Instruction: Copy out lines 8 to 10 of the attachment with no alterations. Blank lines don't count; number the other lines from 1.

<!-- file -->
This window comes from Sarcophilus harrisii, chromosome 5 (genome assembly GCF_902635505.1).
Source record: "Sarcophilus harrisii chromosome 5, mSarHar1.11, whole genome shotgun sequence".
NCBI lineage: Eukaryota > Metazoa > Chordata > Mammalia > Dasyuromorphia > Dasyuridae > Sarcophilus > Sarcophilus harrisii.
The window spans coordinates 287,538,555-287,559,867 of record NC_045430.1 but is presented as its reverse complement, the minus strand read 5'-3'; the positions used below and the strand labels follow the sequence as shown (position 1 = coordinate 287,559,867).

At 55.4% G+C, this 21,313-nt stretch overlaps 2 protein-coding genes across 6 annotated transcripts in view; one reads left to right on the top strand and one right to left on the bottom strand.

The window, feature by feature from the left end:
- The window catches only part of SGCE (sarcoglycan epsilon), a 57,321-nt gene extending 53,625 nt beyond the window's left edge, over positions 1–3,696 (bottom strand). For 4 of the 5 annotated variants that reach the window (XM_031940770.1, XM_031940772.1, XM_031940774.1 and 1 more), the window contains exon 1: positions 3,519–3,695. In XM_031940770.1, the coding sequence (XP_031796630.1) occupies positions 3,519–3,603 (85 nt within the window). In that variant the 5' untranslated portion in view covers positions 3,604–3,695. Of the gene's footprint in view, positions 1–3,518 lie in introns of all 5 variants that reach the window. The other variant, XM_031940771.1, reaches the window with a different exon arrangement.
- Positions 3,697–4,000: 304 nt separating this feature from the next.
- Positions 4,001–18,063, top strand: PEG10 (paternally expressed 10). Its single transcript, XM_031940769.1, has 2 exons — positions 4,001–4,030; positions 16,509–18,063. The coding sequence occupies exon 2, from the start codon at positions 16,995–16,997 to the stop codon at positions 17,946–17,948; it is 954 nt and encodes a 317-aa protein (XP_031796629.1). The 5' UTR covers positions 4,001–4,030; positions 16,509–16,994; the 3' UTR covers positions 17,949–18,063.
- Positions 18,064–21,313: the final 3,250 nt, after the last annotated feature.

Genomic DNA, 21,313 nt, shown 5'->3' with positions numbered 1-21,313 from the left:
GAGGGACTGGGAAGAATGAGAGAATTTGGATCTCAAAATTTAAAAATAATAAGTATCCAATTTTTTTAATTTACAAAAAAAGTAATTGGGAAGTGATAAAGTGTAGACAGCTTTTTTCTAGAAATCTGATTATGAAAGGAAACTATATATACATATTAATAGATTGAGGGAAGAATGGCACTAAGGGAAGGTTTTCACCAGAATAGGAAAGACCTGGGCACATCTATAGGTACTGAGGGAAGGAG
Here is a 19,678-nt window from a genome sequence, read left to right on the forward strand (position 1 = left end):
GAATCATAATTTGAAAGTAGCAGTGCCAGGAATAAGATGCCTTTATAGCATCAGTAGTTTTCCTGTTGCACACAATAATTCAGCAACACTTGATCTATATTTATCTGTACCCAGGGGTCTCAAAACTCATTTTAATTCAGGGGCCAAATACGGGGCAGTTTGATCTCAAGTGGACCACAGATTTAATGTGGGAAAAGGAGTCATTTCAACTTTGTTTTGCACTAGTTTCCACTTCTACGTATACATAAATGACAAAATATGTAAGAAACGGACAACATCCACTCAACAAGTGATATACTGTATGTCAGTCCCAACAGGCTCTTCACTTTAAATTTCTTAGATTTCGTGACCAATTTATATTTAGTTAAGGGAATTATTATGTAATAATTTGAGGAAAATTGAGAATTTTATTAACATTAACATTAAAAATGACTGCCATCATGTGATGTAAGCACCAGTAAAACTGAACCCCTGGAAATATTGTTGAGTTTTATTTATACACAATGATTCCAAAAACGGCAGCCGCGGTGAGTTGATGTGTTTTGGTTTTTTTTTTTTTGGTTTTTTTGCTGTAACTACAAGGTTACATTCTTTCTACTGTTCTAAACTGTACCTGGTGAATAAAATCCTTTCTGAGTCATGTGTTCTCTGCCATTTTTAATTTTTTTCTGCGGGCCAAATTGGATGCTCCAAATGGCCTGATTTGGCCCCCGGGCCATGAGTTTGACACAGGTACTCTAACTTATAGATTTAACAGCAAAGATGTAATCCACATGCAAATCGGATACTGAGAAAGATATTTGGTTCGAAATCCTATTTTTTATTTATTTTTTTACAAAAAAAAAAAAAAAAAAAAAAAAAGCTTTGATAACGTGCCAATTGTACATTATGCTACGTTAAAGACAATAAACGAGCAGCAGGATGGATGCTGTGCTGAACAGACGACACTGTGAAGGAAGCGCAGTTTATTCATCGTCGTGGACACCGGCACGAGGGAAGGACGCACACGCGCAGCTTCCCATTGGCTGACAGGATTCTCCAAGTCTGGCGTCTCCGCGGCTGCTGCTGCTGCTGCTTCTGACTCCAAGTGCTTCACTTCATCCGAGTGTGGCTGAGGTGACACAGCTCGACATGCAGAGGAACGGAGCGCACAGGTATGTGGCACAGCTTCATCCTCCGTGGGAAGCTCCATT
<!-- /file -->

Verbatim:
- Positions 3,697–4,000: 304 nt separating this feature from the next.
- Positions 4,001–18,063, top strand: PEG10 (paternally expressed 10). Its single transcript, XM_031940769.1, has 2 exons — positions 4,001–4,030; positions 16,509–18,063. The coding sequence occupies exon 2, from the start codon at positions 16,995–16,997 to the stop codon at positions 17,946–17,948; it is 954 nt and encodes a 317-aa protein (XP_031796629.1). The 5' UTR covers positions 4,001–4,030; positions 16,509–16,994; the 3' UTR covers positions 17,949–18,063.
- Positions 18,064–21,313: the final 3,250 nt, after the last annotated feature.